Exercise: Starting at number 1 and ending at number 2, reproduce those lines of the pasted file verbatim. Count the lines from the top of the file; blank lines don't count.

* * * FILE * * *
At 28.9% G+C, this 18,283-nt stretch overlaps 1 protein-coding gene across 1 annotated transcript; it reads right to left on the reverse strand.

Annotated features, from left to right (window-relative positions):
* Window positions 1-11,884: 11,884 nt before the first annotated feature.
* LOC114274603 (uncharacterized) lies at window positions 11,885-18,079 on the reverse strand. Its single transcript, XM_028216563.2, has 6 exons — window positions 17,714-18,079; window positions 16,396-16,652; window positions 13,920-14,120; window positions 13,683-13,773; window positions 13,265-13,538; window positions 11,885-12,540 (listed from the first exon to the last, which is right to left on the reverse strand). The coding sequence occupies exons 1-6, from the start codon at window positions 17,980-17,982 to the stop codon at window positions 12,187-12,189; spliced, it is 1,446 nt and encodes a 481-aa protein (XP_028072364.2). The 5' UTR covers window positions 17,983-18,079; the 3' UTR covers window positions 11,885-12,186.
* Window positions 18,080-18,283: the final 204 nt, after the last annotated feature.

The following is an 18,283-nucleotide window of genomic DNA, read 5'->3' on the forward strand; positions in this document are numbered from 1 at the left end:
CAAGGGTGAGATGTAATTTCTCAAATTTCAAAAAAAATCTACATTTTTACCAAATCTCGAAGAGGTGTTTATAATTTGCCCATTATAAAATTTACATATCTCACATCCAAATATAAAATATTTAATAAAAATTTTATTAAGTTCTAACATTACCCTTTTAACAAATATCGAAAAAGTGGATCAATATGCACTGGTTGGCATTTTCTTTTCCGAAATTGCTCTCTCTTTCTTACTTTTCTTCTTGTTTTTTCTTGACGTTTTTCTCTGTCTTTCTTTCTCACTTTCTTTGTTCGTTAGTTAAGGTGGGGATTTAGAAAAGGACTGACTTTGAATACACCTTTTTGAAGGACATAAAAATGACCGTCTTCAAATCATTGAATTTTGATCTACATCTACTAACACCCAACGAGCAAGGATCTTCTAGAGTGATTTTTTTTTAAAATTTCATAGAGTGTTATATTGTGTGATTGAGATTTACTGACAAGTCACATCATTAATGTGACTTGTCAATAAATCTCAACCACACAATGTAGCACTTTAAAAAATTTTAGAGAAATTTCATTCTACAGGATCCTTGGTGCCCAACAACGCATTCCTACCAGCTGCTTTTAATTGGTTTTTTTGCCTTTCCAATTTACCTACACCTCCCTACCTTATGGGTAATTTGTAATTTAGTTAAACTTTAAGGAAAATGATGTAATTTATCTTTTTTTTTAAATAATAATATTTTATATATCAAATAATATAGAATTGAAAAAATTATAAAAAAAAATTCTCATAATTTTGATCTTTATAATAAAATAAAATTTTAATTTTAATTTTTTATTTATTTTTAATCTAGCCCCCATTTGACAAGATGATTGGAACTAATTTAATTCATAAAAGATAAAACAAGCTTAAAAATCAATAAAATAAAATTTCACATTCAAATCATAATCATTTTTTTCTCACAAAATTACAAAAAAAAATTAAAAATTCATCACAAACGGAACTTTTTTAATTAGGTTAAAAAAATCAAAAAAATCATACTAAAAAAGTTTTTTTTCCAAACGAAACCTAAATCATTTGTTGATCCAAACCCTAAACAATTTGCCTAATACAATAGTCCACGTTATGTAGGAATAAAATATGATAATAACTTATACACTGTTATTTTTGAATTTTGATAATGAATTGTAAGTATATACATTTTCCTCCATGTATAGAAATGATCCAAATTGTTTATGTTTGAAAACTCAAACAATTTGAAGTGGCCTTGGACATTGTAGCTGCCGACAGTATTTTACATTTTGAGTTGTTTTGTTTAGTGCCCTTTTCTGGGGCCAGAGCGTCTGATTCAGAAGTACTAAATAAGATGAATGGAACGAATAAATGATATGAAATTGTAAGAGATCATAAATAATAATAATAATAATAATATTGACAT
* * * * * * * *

At 28.9% G+C, this 18,283-nt stretch overlaps 1 protein-coding gene across 1 annotated transcript; it reads right to left on the reverse strand.

Annotated features, from left to right (window-relative positions):